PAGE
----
Science Fair Project Encyclopedia
Sammy Davis, Jr.
He was born in Harlem, New York City to Elvera Sanchez, a Puerto Rican, and Sammy Davis, Sr., an African-American, who were vaudeville dancers. As an infant, he was raised by his paternal grandmother. When he was three years old, his parents split up. His father, not wanting to lose custody of his son, took him on tour.
As a child he learned how to dance from his father, Sammy Davis, Sr. and his "uncle" Will Mastin, who led the dance troupe his father worked for. Davis joined the act as a young child and they became the Will Mastin Trio. Throughout his long career, Davis included the Will Mastin Trio in his billing.
Mastin and his father had shielded him from racism. Snubs were explained as jealousy, for instance, but during World War II, Davis served in the United States Army, where he was first confronted by strong racial prejudice. As he said later, "Overnight the world looked different. It wasn't one color anymore. I could see the protection I'd gotten all my life from my father and Will. I appreciated their loving hope that I'd never need to know about prejudice and hate, but they were wrong. It was as if I'd walked through a swinging door for eighteen years, a door which they had always secretly held open."
While in the service, however, he joined an entertainment unit, and found that the spotlight removed some of the prejudice. "My talent was the weapon, the power, the way for me to fight. It was the one way I might hope to affect a man's thinking," he said.
After he was discharged, he rejoined the dance act and began to achieve success. He suffered a setback in 1954, when he almost died in an automobile accident and lost an eye. While in the hospital, his friend Eddie Cantor told him about the similarities between the Jewish and black cultures. Davis converted to Judaism after reading Paul Johnson's A History of the Jews in the hospital. One paragraph about the ultimate endurance of the Jewish people intrigued him in particular: "The Jews would not die. Three centuries of prophetic teaching had given them an unwavering spirit of resignation and had created in them a will to live which no disaster could crush." The next year, he released his second album.
In 1960, Davis caused controversy when he married white Swedish-born actress May Britt. Davis received hate mail when he was cast in the Broadway musical adaptation of Golden Boy in 1964, but that did not bother his fans. The play was (at first) a success, but closed quickly. At the time Davis starred in the play, interracial marriages were forbidden by law in 31 US states out of 50, and only in 1967 those laws were abolished by the US Supreme Court. The couple had one daughter and adopted two sons. They divorced in 1968, after Davis had an affair with singer Lola Falana .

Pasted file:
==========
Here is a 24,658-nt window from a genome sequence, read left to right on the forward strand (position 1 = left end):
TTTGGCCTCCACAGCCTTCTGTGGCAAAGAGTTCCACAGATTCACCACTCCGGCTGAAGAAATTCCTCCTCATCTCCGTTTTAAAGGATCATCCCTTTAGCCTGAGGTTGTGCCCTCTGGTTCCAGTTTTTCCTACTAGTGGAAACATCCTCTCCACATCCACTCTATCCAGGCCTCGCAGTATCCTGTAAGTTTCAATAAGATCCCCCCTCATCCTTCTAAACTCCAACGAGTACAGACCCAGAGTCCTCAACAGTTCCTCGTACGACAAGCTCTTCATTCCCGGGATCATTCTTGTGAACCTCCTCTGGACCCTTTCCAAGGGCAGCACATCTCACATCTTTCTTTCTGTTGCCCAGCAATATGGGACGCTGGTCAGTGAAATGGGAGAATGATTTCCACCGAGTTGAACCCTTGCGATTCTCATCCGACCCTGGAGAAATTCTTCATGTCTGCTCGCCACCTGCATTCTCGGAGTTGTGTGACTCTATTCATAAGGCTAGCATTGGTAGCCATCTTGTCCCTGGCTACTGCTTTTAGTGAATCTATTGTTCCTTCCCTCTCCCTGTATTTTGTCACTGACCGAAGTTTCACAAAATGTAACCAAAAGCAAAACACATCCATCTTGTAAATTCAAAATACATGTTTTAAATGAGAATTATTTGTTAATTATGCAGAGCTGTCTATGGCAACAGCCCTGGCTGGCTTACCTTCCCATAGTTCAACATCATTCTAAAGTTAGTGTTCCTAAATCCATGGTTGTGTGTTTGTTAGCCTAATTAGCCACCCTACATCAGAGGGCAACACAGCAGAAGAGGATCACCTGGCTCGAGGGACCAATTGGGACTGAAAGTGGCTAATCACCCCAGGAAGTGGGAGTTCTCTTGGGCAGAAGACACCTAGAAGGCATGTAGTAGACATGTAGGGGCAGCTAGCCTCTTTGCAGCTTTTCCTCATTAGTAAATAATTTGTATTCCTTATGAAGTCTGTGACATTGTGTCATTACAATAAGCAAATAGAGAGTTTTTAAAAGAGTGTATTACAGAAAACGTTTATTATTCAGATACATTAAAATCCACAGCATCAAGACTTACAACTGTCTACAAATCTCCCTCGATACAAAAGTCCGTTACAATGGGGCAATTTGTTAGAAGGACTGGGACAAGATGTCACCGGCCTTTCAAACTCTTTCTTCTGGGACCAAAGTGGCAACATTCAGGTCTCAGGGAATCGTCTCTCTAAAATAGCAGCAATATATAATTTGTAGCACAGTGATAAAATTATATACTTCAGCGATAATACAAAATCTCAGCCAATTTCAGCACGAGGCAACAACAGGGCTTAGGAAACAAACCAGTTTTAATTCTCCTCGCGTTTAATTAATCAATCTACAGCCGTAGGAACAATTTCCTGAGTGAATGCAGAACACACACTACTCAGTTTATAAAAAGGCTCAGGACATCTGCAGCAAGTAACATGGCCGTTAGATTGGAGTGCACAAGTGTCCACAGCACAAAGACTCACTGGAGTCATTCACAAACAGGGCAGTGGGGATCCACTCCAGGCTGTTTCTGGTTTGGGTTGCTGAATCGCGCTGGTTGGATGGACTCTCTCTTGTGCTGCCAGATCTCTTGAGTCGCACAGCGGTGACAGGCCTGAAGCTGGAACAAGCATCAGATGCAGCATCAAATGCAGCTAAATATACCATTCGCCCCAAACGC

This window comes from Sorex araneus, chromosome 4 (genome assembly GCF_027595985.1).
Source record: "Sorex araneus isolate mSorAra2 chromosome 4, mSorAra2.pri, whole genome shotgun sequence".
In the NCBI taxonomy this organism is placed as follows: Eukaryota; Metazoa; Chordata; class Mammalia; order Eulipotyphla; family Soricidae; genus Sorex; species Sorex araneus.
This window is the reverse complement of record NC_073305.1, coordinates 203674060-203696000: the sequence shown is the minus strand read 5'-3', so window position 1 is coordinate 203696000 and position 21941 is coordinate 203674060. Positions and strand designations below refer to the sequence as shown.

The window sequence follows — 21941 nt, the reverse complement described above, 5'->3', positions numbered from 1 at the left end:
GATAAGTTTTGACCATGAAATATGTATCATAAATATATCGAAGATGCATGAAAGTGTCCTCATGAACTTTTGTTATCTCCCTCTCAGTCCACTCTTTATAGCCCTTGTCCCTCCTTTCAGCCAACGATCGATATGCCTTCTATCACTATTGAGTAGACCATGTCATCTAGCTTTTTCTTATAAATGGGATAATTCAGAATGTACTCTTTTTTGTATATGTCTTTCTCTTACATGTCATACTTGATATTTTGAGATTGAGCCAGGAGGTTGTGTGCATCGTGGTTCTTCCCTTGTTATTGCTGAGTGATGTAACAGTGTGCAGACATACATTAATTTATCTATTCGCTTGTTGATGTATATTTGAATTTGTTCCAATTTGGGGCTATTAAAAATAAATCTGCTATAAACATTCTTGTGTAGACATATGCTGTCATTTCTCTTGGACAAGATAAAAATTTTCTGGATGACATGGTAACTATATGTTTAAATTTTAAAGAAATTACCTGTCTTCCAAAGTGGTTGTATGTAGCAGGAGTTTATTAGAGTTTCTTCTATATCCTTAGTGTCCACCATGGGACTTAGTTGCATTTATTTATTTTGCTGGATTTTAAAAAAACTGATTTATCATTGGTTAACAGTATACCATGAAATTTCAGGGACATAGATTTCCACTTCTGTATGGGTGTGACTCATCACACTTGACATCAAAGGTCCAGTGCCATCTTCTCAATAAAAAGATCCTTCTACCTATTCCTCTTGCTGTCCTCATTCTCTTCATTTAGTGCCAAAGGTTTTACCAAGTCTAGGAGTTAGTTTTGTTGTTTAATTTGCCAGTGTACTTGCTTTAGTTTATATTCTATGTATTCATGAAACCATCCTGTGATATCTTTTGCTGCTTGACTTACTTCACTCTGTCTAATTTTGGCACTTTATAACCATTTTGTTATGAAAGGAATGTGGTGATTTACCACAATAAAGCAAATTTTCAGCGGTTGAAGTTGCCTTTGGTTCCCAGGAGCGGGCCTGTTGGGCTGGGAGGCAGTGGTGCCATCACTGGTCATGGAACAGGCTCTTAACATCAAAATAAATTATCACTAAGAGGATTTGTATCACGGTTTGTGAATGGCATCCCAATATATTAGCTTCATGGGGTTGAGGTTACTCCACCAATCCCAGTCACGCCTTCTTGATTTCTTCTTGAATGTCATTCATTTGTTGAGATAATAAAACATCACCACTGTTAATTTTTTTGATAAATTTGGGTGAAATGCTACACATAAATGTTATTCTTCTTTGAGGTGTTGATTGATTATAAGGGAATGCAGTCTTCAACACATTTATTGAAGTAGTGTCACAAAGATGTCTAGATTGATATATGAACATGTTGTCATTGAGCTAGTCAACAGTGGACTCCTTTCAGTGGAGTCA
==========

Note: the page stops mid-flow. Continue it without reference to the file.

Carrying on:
He died in Beverly Hills, California on May 16, 1990 of complications from throat cancer, a result of his many years of smoking. Davis is interred in the Forest Lawn Memorial Park Cemetery in Glendale, California.
- Seasoned Greetings (1933) (short subject)
- Rufus Jones for President (1933) (short subject)
- Sweet and Low (1947)
- Meet Me in Las Vegas (1956)
- Anna Lucasta (1959)
- Porgy and Bess (1959)
- Ocean's Eleven (1960)
- Pepe (1960) (cameo)
- Three Penny Opera (1962)
- Sergeants 3 (1962)
- Convicts 4 (1962)
- Of Love and Desire (1963)
- Johnny Cool (1963)
- Robin and the 7 Hoods (1964)
- Nightmare in the Sun (1965)
- A Man Called Adam (1966)
- Salt and Pepper (1968)
- Sweet Charity (1969)
- One More Time (1970)
- (1970) (documentary)
- Save the Children (1973) (documentary)
- Gone with the West (1975)
- Sammy Stops the World (1978)
- The Cannonball Run (1981)
- Heidi's Song (1982) (voice)
- Cracking Up (1983)
- Broadway Danny Rose (1984) (cameo)
- Cannonball Run II (1984)
- That's Dancing! (1985)
- The Perils of P.K. (1986)
- Knights of the City (1986) (scenes deleted)
- Moon Over Parador (1988)
- Tap (1989)
- Yes I Can (with Burt and Jane Boyar) (1965) ISBN 0374522685
- Why Me? (with Burt and Jane Boyar) (1980) ISBN 0446360252
- Sammy (with Burt and Jane Boyar) (2000) ISBN 0374293554 Consolidates the two previous books and includes additional material.
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